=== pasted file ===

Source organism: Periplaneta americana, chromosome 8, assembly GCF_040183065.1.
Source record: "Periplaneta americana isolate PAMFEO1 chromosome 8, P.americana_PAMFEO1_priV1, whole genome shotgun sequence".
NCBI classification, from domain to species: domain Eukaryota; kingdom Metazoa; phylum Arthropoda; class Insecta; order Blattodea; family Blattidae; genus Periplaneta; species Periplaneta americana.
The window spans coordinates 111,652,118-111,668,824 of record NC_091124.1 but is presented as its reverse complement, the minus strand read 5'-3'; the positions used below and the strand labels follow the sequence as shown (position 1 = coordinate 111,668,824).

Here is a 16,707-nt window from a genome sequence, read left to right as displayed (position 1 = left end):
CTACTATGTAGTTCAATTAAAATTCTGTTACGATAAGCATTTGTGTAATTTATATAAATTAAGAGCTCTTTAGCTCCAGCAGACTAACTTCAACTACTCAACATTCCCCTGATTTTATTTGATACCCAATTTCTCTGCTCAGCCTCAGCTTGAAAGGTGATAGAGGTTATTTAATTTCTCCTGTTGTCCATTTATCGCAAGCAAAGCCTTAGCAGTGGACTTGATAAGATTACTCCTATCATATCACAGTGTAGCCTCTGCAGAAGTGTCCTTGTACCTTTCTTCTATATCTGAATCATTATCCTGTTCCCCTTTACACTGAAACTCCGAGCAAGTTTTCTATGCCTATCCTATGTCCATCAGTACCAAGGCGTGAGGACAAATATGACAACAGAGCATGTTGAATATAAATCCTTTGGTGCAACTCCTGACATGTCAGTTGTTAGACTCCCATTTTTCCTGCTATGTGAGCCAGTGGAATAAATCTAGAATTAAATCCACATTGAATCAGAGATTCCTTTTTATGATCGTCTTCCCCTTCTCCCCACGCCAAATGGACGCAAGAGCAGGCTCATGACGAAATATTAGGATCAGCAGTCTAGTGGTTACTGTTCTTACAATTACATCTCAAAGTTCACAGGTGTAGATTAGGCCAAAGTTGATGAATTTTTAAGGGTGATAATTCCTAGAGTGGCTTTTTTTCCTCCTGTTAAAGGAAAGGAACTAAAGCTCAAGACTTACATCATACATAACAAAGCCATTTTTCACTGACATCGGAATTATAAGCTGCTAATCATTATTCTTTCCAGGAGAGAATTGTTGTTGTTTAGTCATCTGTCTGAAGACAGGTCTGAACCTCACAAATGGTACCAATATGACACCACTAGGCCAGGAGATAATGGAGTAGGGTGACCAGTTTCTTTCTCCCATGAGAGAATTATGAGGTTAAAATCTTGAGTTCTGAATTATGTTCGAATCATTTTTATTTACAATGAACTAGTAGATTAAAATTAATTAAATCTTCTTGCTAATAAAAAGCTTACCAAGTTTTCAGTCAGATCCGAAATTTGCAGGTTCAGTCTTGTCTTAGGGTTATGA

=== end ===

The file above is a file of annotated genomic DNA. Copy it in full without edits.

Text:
Source organism: Periplaneta americana, chromosome 8, assembly GCF_040183065.1.
Source record: "Periplaneta americana isolate PAMFEO1 chromosome 8, P.americana_PAMFEO1_priV1, whole genome shotgun sequence".
NCBI classification, from domain to species: domain Eukaryota; kingdom Metazoa; phylum Arthropoda; class Insecta; order Blattodea; family Blattidae; genus Periplaneta; species Periplaneta americana.
The window spans coordinates 111,652,118-111,668,824 of record NC_091124.1 but is presented as its reverse complement, the minus strand read 5'-3'; the positions used below and the strand labels follow the sequence as shown (position 1 = coordinate 111,668,824).

Here is a 16,707-nt window from a genome sequence, read left to right as displayed (position 1 = left end):
CTACTATGTAGTTCAATTAAAATTCTGTTACGATAAGCATTTGTGTAATTTATATAAATTAAGAGCTCTTTAGCTCCAGCAGACTAACTTCAACTACTCAACATTCCCCTGATTTTATTTGATACCCAATTTCTCTGCTCAGCCTCAGCTTGAAAGGTGATAGAGGTTATTTAATTTCTCCTGTTGTCCATTTATCGCAAGCAAAGCCTTAGCAGTGGACTTGATAAGATTACTCCTATCATATCACAGTGTAGCCTCTGCAGAAGTGTCCTTGTACCTTTCTTCTATATCTGAATCATTATCCTGTTCCCCTTTACACTGAAACTCCGAGCAAGTTTTCTATGCCTATCCTATGTCCATCAGTACCAAGGCGTGAGGACAAATATGACAACAGAGCATGTTGAATATAAATCCTTTGGTGCAACTCCTGACATGTCAGTTGTTAGACTCCCATTTTTCCTGCTATGTGAGCCAGTGGAATAAATCTAGAATTAAATCCACATTGAATCAGAGATTCCTTTTTATGATCGTCTTCCCCTTCTCCCCACGCCAAATGGACGCAAGAGCAGGCTCATGACGAAATATTAGGATCAGCAGTCTAGTGGTTACTGTTCTTACAATTACATCTCAAAGTTCACAGGTGTAGATTAGGCCAAAGTTGATGAATTTTTAAGGGTGATAATTCCTAGAGTGGCTTTTTTTCCTCCTGTTAAAGGAAAGGAACTAAAGCTCAAGACTTACATCATACATAACAAAGCCATTTTTCACTGACATCGGAATTATAAGCTGCTAATCATTATTCTTTCCAGGAGAGAATTGTTGTTGTTTAGTCATCTGTCTGAAGACAGGTCTGAACCTCACAAATGGTACCAATATGACACCACTAGGCCAGGAGATAATGGAGTAGGGTGACCAGTTTCTTTCTCCCATGAGAGAATTATGAGGTTAAAATCTTGAGTTCTGAATTATGTTCGAATCATTTTTATTTACAATGAACTAGTAGATTAAAATTAATTAAATCTTCTTGCTAATAAAAAGCTTACCAAGTTTTCAGTCAGATCCGAAATTTGCAGGTTCAGTCTTGTCTTAGGGTTATGA